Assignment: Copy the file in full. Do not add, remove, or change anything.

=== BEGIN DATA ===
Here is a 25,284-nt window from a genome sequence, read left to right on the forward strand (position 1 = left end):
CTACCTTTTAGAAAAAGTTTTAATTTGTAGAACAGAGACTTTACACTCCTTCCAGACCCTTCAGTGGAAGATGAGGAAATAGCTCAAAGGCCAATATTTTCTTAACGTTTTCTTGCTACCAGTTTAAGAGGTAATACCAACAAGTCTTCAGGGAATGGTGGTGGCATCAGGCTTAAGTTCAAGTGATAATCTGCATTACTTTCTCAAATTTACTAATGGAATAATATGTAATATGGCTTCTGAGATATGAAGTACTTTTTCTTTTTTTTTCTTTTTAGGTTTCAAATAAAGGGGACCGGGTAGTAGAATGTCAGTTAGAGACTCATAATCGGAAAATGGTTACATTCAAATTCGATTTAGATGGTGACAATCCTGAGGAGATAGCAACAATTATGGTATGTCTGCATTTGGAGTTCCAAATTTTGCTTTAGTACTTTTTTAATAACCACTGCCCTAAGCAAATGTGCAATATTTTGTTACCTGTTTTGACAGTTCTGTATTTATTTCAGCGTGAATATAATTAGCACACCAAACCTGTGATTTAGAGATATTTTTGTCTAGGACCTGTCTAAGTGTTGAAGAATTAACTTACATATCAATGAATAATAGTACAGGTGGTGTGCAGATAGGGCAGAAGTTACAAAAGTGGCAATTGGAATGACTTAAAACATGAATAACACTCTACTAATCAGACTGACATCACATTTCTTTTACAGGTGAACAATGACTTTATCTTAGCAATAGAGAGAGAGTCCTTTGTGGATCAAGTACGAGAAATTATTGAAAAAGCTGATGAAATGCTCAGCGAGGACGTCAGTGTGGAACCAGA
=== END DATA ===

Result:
Here is a 25,284-nt window from a genome sequence, read left to right on the forward strand (position 1 = left end):
CTACCTTTTAGAAAAAGTTTTAATTTGTAGAACAGAGACTTTACACTCCTTCCAGACCCTTCAGTGGAAGATGAGGAAATAGCTCAAAGGCCAATATTTTCTTAACGTTTTCTTGCTACCAGTTTAAGAGGTAATACCAACAAGTCTTCAGGGAATGGTGGTGGCATCAGGCTTAAGTTCAAGTGATAATCTGCATTACTTTCTCAAATTTACTAATGGAATAATATGTAATATGGCTTCTGAGATATGAAGTACTTTTTCTTTTTTTTTCTTTTTAGGTTTCAAATAAAGGGGACCGGGTAGTAGAATGTCAGTTAGAGACTCATAATCGGAAAATGGTTACATTCAAATTCGATTTAGATGGTGACAATCCTGAGGAGATAGCAACAATTATGGTATGTCTGCATTTGGAGTTCCAAATTTTGCTTTAGTACTTTTTTAATAACCACTGCCCTAAGCAAATGTGCAATATTTTGTTACCTGTTTTGACAGTTCTGTATTTATTTCAGCGTGAATATAATTAGCACACCAAACCTGTGATTTAGAGATATTTTTGTCTAGGACCTGTCTAAGTGTTGAAGAATTAACTTACATATCAATGAATAATAGTACAGGTGGTGTGCAGATAGGGCAGAAGTTACAAAAGTGGCAATTGGAATGACTTAAAACATGAATAACACTCTACTAATCAGACTGACATCACATTTCTTTTACAGGTGAACAATGACTTTATCTTAGCAATAGAGAGAGAGTCCTTTGTGGATCAAGTACGAGAAATTATTGAAAAAGCTGATGAAATGCTCAGCGAGGACGTCAGTGTGGAACCAGA